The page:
By Matt Middleton-Leal, EMEA General Manager at Netwrix
As there is no such thing as 100 percent secure and as data breaches continue to hit the headlines, investments in IT security never seem to be quite enough. When it comes to budgeting, the role of a Chief Information Security Officer (CISO) is to prioritise available resources based on the IT risks the organisation faces and justify additional investments when and where needed to executives. Of course, this is easier said than done. Many CISOs struggle to articulate the value of their current and future security projects when attempting to make the case for more resources. This article will set out a three-step guide to justifying an investment in IT security.
Step One: Assess your IT risks
Before requesting additional investments, CISOs should first assess whether current resources are allocated correctly in order to address the actual risks that firms are exposed to; whether those risks are prioritised well and what the level of remaining risk exposure is.
For this reason, organisations should conduct regular IT risk assessments. The process may seem very complex but keeping it simple is key at first. In fact, organisations shout identify threat/vulnerability pairs and determine the level of the risk they pose. This will be based on the likelihood that the threat will exploit the vulnerability; the impact of the threat successfully exploiting the vulnerability; and the adequacy of the existing or planned information system security controls for eliminating or reducing the risk.
Risk assessments enable CISOs to determine which risks are sufficiently addressed by current IT controls and what security gaps remain that require additional efforts and investment management. With that information, CISOs are therefore better able to prioritise risks and allocate resources wisely.
To this classic IT risk assessment process, adding a regular review of risk profile versus industry peers is also advisable. Peer comparisons will give organisations a heads-up on the threats peers encounter and how they address them. For instance, if a competitor recently experienced a data breach, companies should investigate whether they have the same weakness and what they must do to mitigate it. In addition, they should scrutinise research from analysts summarising security execution in different industries, in order to keep up to date when it comes to best practices.
By accurately assessing risks for organisations and the industry in general, companies will be able to prepare a roadmap for eliminating the critical security gaps in their environment and build a coherent argument for additional budget.
Step Two: Communicate security issues to the decision-makers
The next step would be to talk to executives. CISOs re well-advised to start with their security status, briefly describing the IT risks roadmap and explaining exactly what they are doing to address current risks, demonstrating that they are effectively using existing technologies and human resources. During the communication with the board, CISOs should avoid technical acronyms or using terms such as “the infrastructure”; they should instead reference business processes and real-life scenarios, ideally examples of incidents in the national press.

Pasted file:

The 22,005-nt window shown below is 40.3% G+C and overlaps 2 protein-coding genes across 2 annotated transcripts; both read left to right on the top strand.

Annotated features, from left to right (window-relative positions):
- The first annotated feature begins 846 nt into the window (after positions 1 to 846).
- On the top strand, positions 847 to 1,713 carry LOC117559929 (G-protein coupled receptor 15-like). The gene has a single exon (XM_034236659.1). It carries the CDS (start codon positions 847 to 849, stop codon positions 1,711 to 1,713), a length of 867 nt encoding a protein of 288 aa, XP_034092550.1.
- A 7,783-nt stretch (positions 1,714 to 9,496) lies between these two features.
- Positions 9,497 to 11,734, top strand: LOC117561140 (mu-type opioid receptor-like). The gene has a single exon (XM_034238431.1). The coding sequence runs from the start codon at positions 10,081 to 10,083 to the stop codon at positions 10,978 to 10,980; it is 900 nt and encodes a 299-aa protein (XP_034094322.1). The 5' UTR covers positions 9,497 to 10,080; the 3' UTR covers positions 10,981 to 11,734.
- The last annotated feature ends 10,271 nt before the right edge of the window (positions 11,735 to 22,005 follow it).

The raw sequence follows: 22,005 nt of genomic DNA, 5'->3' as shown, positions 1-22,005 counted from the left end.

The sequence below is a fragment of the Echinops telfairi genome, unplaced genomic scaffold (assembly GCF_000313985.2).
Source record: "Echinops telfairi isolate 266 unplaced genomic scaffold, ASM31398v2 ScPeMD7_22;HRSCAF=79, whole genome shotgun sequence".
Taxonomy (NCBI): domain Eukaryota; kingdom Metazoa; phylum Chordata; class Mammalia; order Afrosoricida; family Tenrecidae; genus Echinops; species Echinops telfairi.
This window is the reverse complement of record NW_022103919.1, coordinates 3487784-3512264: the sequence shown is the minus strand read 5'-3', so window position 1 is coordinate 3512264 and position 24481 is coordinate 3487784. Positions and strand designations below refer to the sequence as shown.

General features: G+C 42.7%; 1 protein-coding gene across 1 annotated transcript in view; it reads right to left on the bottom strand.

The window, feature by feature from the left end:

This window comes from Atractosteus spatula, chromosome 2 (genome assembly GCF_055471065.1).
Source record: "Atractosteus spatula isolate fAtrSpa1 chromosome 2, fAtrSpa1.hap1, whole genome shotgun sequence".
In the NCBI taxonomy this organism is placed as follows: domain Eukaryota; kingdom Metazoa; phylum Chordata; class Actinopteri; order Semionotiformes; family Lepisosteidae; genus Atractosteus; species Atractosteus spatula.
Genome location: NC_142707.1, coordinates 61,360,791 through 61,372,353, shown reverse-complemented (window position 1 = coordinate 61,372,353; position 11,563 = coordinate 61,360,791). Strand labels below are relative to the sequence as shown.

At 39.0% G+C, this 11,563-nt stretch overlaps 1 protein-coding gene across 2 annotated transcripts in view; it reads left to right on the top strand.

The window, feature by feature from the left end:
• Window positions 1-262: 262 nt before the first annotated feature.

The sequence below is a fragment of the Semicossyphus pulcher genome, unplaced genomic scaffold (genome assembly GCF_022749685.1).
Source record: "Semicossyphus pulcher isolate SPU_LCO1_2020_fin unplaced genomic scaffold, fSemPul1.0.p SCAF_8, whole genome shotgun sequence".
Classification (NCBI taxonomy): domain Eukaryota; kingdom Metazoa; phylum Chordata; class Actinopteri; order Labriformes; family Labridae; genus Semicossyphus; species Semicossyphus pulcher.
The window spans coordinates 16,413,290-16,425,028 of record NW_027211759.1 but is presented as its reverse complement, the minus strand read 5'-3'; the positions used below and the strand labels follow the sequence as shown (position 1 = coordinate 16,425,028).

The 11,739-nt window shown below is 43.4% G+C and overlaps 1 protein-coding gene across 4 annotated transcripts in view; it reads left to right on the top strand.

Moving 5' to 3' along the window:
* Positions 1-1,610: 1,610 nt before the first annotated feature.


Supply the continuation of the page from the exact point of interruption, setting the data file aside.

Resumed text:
To demonstrate the effectiveness of security controls, CISOs can use a variety of metrics, for instance: MTTD (mean time to detect), MTTR (mean time to repair), the number of incidents and vulnerabilities discovered versus the number remediated, money saved due to remediation, mean time between security incidents, percent of changes with security review and so on.
At this point it is important to highlight the most acute security gaps that leave a company vulnerable to current threats and request money to address them. The key to success is to clearly explain and, whenever possible, quantify the business impact of the security incidents that could result if those security risks are left unaddressed.
Step Three: Offer a solution and highlight benefits
This stage involves providing a clear, actionable plan for how the CISO will use the budget requested to reduce the IT risks identified to a level acceptable to the business. This plan must include resources – people, technologies, etc. – deadlines and a detailed budget that sets out how much money will be spent on what.
To support the argument, it is important to estimate the expected return on security investment (ROSI) for planned investments in order to prove their effectiveness in balancing risk and cost. CISOs can base this calculation on direct prevention of financial losses, as discussed earlier. The best way is to use the SANS Institute’s quantitative risk analysis formula. This estimates ROSI by quantifying how well the solution mitigates the risks it is intended to address and how much money can be saved due to the reduced risk exposure. Even if the estimate isn’t completely accurate, using the same scoring algorithm over time is a good way to compare the return on security projects.
Apart from underlining the losses the company might avoid, it is great to translate the value that security projects can bring to the business. In other words, presenting budget requests to the board as opportunities for assisting in meeting their business objectives, such as reducing costs, increasing revenue or increasing the company’s value on the market.
Arguing for investments in security projects is always a challenge. Executives will not be swayed by vague promises or crystal ball predictions; it is essential to provide hard data that illuminates how a fortified security posture can help the business prosper. Plus, it is crucial to understand the market and the organisation’s objectives well, because it will help to identify the most business-critical risks and better articulate benefits that boards care about.